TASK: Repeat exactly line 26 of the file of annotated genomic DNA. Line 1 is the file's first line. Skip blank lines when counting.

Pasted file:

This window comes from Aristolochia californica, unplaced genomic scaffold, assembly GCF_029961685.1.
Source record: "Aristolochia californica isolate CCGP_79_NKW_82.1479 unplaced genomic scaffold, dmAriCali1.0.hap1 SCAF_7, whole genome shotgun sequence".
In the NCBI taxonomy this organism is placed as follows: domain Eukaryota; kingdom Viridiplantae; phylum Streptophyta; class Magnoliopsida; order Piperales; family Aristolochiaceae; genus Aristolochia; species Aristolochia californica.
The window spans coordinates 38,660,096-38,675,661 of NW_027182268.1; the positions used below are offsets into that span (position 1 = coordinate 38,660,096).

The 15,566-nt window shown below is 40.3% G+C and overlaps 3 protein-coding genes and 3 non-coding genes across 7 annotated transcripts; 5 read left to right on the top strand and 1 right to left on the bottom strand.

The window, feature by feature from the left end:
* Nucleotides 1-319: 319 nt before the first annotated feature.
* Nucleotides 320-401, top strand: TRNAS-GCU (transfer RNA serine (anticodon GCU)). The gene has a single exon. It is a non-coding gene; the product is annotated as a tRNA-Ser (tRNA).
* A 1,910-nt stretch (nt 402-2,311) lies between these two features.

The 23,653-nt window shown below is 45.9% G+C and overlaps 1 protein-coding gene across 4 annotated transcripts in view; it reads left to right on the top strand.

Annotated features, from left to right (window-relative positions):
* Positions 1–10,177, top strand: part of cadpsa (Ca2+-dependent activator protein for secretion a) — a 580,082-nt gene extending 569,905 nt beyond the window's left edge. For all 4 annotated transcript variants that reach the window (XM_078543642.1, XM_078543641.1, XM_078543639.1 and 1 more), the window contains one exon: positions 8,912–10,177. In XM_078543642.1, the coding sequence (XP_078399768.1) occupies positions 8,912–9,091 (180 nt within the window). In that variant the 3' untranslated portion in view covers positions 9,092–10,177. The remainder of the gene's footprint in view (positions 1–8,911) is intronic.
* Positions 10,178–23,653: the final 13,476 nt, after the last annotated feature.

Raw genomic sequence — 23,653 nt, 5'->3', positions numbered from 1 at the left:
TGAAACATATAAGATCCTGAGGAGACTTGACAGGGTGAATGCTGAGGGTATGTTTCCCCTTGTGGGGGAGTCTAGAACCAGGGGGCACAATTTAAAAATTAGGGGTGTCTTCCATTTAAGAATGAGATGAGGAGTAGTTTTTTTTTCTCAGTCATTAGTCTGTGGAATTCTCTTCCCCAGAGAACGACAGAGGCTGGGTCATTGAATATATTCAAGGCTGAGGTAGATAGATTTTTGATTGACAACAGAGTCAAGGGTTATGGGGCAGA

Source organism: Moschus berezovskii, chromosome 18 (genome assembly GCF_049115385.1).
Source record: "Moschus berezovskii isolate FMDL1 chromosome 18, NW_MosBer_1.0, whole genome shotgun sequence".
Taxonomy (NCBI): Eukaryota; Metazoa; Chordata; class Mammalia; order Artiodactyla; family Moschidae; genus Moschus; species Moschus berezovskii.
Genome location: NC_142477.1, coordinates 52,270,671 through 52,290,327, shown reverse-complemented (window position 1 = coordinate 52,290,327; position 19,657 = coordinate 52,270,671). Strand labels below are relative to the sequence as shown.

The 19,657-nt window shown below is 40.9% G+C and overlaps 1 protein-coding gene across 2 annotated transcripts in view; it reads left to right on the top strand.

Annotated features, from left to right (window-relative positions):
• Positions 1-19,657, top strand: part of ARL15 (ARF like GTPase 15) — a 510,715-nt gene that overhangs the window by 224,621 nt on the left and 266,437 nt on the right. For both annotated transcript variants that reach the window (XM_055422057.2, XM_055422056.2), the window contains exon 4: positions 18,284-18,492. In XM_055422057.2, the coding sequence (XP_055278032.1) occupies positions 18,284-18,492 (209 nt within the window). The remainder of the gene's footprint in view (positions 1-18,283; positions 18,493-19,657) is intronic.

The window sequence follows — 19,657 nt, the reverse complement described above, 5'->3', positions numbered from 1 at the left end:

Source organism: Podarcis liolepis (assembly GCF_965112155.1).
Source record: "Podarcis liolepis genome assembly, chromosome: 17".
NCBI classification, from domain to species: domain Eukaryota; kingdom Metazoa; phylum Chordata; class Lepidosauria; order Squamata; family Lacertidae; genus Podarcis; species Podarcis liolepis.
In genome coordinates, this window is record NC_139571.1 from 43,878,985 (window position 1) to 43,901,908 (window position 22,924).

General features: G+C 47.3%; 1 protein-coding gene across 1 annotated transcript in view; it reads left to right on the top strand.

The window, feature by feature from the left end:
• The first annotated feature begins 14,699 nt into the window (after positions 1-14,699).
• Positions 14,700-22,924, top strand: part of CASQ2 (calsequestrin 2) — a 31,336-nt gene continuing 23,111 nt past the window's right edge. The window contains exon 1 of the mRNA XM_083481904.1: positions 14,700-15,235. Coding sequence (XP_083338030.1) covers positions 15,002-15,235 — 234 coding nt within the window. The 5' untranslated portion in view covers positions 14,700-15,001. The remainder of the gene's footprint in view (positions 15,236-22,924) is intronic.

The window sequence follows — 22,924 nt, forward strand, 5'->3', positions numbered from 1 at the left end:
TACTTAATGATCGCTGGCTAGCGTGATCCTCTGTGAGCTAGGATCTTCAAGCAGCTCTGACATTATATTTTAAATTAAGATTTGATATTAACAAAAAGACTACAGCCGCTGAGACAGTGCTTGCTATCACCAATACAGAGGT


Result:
NCBI classification, from domain to species: domain Eukaryota; kingdom Metazoa; phylum Chordata; class Lepidosauria; order Squamata; family Lacertidae; genus Podarcis; species Podarcis liolepis.